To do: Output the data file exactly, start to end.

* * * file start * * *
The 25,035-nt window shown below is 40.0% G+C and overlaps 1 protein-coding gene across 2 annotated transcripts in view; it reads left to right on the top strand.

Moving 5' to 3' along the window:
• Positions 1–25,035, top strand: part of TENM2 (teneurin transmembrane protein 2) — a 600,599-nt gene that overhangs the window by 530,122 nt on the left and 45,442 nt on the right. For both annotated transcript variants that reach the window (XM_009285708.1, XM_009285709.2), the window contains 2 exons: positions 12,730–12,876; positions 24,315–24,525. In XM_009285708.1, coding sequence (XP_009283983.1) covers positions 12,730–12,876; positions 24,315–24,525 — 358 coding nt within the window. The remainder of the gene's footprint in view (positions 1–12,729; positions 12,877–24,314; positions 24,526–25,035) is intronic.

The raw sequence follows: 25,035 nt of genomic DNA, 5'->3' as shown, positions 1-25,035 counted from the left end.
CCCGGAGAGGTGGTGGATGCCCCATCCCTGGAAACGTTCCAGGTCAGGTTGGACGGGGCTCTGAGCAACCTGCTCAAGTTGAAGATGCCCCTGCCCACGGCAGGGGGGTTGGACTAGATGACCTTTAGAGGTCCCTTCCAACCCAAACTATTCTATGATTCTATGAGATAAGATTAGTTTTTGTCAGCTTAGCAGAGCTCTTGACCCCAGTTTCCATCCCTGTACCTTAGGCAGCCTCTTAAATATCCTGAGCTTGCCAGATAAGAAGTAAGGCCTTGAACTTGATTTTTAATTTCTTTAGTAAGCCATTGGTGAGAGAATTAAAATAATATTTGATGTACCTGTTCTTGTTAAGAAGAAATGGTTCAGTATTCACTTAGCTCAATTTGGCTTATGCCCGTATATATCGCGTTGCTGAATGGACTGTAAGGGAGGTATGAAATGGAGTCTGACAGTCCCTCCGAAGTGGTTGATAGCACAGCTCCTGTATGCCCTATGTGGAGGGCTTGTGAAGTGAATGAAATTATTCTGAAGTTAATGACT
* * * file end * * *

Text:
The 25,035-nt window shown below is 40.0% G+C and overlaps 1 protein-coding gene across 2 annotated transcripts in view; it reads left to right on the top strand.

Moving 5' to 3' along the window:
• Positions 1–25,035, top strand: part of TENM2 (teneurin transmembrane protein 2) — a 600,599-nt gene that overhangs the window by 530,122 nt on the left and 45,442 nt on the right. For both annotated transcript variants that reach the window (XM_009285708.1, XM_009285709.2), the window contains 2 exons: positions 12,730–12,876; positions 24,315–24,525. In XM_009285708.1, coding sequence (XP_009283983.1) covers positions 12,730–12,876; positions 24,315–24,525 — 358 coding nt within the window. The remainder of the gene's footprint in view (positions 1–12,729; positions 12,877–24,314; positions 24,526–25,035) is intronic.

The raw sequence follows: 25,035 nt of genomic DNA, 5'->3' as shown, positions 1-25,035 counted from the left end.
CCCGGAGAGGTGGTGGATGCCCCATCCCTGGAAACGTTCCAGGTCAGGTTGGACGGGGCTCTGAGCAACCTGCTCAAGTTGAAGATGCCCCTGCCCACGGCAGGGGGGTTGGACTAGATGACCTTTAGAGGTCCCTTCCAACCCAAACTATTCTATGATTCTATGAGATAAGATTAGTTTTTGTCAGCTTAGCAGAGCTCTTGACCCCAGTTTCCATCCCTGTACCTTAGGCAGCCTCTTAAATATCCTGAGCTTGCCAGATAAGAAGTAAGGCCTTGAACTTGATTTTTAATTTCTTTAGTAAGCCATTGGTGAGAGAATTAAAATAATATTTGATGTACCTGTTCTTGTTAAGAAGAAATGGTTCAGTATTCACTTAGCTCAATTTGGCTTATGCCCGTATATATCGCGTTGCTGAATGGACTGTAAGGGAGGTATGAAATGGAGTCTGACAGTCCCTCCGAAGTGGTTGATAGCACAGCTCCTGTATGCCCTATGTGGAGGGCTTGTGAAGTGAATGAAATTATTCTGAAGTTAATGACT